Detecting amyloid in action
Dr Steven Quinn
University of York
12 September 2019 - 11 September 2022
Full project name:
Single-Molecule Fluorescence Detection of Amyloid in Action
Dr Steven Quinn at the University of York will use a state-of-the-art microscope to look at the interactions between proteins involved in Alzheimer’s, which will paint a clearer picture of how the disease progresses
Alzheimer’s disease is the most common cause of dementia accounting for two-thirds of all cases.
The build-up of a protein called amyloid around nerve cells in the brain is a biological hallmark of disease.
However exactly how this build-up of protein causes damage is still not clear.
In this research, Dr Quinn, will investigate how fragments of the amyloid protein, interact with and puncture, cell membranes.
This will help improve understanding about how this process contributes to the progression of Alzheimer’s disease.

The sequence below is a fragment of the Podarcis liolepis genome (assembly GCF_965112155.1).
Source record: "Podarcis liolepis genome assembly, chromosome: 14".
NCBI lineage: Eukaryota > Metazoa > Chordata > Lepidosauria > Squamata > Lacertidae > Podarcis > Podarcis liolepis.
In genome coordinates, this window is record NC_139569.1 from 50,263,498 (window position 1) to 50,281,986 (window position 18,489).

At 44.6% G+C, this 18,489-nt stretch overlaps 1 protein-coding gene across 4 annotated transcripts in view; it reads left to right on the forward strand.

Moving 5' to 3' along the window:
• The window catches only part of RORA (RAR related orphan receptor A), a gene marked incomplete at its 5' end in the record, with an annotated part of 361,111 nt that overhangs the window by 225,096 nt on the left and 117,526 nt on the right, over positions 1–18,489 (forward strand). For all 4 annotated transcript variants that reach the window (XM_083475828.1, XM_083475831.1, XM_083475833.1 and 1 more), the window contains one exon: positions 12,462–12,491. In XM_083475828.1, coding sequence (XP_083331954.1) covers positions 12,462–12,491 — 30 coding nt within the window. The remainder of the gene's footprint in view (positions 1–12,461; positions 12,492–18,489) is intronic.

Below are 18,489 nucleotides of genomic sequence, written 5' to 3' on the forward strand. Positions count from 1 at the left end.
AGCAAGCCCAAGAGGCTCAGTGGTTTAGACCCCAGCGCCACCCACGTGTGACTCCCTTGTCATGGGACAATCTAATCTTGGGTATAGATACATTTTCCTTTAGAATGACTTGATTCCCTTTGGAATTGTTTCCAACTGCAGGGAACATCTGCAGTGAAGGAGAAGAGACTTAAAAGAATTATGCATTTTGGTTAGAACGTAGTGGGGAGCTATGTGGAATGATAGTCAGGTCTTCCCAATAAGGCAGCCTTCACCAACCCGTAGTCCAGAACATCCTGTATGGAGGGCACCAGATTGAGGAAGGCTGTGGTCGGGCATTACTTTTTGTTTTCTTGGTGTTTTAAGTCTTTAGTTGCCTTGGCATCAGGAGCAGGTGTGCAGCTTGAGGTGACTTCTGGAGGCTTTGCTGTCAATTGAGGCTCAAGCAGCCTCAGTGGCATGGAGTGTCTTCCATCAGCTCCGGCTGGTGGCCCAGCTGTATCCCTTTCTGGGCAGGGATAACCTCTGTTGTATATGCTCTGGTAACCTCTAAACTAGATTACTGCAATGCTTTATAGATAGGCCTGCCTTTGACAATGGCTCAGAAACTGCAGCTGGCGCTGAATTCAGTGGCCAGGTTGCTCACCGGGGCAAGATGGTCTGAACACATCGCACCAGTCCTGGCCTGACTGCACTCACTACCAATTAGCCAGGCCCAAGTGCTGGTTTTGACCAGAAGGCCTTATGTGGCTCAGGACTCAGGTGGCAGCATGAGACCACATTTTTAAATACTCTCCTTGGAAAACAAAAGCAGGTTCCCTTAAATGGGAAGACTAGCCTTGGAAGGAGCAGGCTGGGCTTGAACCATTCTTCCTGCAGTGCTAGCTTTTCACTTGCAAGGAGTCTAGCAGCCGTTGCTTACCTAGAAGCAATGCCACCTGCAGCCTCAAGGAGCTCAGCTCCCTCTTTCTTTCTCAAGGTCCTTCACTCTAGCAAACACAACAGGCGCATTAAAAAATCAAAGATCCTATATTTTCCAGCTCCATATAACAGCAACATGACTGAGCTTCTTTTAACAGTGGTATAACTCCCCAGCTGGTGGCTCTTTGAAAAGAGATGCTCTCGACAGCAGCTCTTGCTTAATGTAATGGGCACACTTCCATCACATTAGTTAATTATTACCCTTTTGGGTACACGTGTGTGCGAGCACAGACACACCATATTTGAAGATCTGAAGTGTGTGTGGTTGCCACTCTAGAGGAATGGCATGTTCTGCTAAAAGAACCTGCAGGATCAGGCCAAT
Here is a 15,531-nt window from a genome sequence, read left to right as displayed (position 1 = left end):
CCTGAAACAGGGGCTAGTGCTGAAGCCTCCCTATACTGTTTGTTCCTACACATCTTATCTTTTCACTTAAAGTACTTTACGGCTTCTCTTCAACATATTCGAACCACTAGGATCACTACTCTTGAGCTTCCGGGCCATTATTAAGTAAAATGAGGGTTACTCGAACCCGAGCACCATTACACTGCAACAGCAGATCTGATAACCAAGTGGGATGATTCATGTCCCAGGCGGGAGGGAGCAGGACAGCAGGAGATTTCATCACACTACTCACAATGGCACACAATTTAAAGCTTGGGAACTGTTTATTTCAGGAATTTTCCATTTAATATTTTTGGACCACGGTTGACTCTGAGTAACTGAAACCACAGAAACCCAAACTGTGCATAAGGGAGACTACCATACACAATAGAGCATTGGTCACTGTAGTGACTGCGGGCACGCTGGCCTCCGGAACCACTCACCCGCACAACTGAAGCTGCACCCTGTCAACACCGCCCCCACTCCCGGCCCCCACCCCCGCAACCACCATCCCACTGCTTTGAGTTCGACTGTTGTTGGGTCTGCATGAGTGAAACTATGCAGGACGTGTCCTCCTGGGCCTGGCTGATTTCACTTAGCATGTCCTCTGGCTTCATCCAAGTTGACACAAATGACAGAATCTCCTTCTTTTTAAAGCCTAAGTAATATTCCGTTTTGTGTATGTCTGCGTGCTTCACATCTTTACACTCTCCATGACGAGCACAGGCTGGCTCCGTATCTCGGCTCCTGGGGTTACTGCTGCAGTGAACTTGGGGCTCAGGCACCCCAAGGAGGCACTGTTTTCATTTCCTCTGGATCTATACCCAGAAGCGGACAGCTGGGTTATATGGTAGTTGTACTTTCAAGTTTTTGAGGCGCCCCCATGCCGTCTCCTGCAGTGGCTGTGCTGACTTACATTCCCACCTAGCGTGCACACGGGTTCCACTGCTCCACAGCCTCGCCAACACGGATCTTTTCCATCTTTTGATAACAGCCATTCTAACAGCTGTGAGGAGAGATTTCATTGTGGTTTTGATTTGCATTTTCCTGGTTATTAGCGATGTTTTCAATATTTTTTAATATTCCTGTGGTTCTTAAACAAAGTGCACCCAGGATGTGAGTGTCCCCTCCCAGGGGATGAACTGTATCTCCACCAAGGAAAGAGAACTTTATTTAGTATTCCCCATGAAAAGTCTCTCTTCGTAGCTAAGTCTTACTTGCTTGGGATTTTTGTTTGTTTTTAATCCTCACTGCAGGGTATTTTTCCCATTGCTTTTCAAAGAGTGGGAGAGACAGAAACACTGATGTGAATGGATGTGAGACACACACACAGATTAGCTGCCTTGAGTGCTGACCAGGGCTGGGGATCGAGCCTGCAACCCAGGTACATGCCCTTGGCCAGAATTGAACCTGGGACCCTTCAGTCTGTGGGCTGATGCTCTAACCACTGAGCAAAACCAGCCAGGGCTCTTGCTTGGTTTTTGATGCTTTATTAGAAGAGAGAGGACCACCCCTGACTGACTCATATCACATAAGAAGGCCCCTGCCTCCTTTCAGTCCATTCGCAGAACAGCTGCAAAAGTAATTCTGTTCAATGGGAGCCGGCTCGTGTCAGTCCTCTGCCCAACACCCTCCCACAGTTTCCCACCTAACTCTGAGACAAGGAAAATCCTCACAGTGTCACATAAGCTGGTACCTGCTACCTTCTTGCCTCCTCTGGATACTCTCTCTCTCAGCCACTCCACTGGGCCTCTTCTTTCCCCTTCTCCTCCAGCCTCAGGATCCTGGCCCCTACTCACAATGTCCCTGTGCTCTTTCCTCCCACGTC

This is a highly interdisciplinary research project and will provide real-time readouts of Alzheimer’s disease on the extremely small scale.
Improving our understanding of how proteins cause damage in the cell, it will guide efforts to develop new ways to help people with the disease.
What will they do?
Dr Quinn will combine developments in microscope technology with innovative test-tube experiments to see whether smaller protein fragments are able to disrupt the cell membrane during Alzheimer’s disease.
He will see which amyloid fragments are the most disruptive and will help determine the sequence of events that lead to damage.
A microscope technique called FRET will enable Dr Quinn to identify how strongly two molecules interact.
This will help him to understand how toxic proteins like amyloid cause the gradual leakage of vital cellular contents.
Alzheimer’s is a disease that causes dementia. It is the most common cause of dementia, accounting for about two-thirds of cases in older people.